Scientists now know what it’s like to see through the eyes of a shark.
In the past five years or so, research has shown that many different types of fish, rays and sharks can fluoresce, producing brightly colored light when illuminated by even dim sunlight. It isn’t yet clear, however, whether they can actually see this fishy glow or what purpose this trait serves.
To find out, John Sparks, a curator of ichthyology at the American Museum of Natural History, his colleague David Gruber and others examined the eyes of two different kinds of sharks that live at depths of around 100 to 150 feet, and whose skin produces a bright-green glow. In the laboratory, they took shark eyes, shined light on them and then measured the wavelengths of light absorbed. They found that these two species—the swell shark (Cephaloscyllium ventriosum) and the chain catshark (Scyliorhinus retifer)—can see bright green, the color of fluorescent light their skin produces.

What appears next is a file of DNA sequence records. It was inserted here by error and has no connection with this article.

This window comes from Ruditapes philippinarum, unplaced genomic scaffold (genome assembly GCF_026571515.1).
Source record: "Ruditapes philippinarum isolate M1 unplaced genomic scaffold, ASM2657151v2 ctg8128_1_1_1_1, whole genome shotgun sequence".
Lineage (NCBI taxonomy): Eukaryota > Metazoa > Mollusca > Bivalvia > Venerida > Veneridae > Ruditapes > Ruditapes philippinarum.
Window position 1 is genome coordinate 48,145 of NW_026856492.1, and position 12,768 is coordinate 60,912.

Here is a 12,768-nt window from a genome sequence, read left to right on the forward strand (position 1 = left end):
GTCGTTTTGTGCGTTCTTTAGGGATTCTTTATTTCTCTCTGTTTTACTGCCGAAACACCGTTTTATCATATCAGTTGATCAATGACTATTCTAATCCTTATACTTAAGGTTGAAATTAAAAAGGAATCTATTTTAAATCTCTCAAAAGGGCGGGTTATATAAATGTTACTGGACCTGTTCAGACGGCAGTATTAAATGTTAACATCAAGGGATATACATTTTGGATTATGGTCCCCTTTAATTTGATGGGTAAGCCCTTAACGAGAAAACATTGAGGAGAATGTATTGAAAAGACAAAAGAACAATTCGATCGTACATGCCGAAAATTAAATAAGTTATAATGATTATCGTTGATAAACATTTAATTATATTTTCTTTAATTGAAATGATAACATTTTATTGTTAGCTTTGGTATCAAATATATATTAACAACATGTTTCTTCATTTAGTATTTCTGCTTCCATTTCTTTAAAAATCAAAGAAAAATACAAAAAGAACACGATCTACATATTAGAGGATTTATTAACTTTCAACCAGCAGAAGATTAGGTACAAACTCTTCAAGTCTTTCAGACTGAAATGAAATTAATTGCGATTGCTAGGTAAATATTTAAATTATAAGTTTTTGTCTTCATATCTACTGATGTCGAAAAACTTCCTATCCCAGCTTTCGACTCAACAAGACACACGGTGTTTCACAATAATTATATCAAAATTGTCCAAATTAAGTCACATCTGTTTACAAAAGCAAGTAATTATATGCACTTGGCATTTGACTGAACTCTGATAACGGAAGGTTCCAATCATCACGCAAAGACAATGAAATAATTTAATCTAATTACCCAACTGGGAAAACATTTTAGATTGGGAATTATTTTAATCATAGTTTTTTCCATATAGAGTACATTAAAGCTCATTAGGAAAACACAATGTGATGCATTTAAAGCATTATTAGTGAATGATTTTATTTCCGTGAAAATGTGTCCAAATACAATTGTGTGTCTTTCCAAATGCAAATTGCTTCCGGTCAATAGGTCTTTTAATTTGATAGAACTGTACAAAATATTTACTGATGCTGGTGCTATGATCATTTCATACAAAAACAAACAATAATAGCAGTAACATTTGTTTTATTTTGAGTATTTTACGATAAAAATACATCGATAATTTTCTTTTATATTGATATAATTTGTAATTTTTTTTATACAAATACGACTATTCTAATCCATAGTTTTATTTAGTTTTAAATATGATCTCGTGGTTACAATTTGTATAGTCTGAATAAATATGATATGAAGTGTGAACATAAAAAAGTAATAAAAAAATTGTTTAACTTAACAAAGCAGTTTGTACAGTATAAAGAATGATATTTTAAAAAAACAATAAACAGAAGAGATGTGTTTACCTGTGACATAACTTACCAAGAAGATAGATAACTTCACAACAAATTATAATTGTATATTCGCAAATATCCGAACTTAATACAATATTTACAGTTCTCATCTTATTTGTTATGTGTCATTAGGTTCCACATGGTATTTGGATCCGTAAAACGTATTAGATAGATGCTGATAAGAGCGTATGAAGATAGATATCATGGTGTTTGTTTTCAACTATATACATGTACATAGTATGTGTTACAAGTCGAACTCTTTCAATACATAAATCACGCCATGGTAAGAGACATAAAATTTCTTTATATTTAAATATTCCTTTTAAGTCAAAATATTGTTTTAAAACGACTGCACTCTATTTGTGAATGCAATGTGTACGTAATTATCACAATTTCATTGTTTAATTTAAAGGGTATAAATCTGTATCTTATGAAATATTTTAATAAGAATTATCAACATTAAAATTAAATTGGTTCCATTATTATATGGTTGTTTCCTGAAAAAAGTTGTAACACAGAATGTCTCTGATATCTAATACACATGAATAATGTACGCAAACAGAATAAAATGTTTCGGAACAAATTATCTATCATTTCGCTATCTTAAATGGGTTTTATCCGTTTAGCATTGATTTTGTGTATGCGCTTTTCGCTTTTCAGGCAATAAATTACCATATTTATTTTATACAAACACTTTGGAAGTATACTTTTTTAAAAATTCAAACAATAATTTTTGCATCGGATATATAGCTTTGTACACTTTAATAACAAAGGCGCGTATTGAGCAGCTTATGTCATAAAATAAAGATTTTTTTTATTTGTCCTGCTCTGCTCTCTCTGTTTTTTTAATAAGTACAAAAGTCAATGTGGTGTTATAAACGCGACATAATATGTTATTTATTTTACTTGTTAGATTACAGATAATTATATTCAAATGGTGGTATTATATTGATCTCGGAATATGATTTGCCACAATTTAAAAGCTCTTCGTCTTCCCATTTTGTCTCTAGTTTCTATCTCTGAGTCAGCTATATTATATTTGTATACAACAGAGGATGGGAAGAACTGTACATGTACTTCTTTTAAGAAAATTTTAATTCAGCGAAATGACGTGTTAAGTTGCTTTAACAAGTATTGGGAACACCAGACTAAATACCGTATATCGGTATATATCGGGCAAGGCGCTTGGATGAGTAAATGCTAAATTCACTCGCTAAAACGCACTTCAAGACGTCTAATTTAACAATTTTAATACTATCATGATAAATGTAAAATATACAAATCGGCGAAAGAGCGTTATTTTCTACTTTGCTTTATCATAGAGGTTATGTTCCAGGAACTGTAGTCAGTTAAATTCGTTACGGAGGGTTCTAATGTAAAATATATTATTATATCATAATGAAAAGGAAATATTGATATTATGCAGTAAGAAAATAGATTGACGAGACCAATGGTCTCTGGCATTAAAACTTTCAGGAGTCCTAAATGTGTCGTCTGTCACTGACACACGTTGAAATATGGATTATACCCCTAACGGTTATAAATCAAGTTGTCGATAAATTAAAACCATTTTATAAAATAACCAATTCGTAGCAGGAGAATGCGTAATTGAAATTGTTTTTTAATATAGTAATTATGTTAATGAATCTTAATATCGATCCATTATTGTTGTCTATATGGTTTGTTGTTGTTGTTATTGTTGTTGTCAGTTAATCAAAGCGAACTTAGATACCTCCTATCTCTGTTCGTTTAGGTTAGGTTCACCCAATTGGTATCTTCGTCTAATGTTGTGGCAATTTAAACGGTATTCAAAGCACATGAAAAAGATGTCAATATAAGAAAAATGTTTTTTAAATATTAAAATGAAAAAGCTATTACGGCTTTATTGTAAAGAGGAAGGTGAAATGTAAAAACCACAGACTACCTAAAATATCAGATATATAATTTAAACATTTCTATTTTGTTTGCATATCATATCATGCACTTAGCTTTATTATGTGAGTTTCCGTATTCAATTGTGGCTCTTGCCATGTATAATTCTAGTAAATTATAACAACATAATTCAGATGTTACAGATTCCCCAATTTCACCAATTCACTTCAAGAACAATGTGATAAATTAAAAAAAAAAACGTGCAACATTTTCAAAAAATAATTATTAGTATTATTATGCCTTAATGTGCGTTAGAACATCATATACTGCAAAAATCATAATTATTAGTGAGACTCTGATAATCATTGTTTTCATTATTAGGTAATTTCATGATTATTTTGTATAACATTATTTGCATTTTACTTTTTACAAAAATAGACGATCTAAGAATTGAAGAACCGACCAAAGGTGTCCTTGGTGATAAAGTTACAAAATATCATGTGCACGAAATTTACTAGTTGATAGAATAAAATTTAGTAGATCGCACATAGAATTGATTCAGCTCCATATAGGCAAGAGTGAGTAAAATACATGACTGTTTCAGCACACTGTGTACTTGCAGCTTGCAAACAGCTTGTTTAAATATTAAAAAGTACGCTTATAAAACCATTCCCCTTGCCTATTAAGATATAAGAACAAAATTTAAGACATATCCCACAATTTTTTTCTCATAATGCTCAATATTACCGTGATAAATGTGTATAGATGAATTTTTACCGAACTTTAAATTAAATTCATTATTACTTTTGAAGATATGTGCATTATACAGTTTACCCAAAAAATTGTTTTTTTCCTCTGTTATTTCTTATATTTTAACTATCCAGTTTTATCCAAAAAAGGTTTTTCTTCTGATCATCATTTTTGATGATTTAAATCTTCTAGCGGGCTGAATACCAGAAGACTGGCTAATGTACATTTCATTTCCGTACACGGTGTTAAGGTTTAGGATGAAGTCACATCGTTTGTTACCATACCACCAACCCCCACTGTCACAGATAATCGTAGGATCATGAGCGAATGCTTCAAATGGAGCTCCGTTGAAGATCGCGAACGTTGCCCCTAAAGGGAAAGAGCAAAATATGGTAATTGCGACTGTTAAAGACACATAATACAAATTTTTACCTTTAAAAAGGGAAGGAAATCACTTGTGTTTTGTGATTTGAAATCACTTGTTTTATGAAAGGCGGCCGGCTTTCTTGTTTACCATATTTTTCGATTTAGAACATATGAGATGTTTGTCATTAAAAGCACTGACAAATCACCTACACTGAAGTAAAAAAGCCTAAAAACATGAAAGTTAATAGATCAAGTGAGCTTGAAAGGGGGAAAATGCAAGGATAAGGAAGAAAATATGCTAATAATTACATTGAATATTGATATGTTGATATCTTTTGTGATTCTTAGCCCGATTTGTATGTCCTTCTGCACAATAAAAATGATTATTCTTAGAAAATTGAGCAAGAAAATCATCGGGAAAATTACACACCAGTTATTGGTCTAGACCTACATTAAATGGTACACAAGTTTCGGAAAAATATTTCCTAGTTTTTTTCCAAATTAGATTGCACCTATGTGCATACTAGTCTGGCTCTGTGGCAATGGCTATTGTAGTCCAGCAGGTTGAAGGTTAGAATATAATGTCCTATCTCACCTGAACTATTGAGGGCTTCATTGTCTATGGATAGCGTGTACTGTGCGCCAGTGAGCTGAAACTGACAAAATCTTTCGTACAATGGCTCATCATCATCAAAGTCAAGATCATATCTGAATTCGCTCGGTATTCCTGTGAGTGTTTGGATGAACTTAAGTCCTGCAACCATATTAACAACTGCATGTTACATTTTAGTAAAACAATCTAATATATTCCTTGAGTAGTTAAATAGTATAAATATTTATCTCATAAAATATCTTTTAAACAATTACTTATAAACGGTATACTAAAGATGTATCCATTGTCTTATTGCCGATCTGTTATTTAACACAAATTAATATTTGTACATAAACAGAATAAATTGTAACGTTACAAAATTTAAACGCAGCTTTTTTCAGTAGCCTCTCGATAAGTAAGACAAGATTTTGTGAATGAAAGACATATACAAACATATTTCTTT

“This is the first paper to show that a fish eye is capable of absorbing” this biofluorescence, says Sparks, the senior author of the study, published April 25 in the journal Scientific Reports.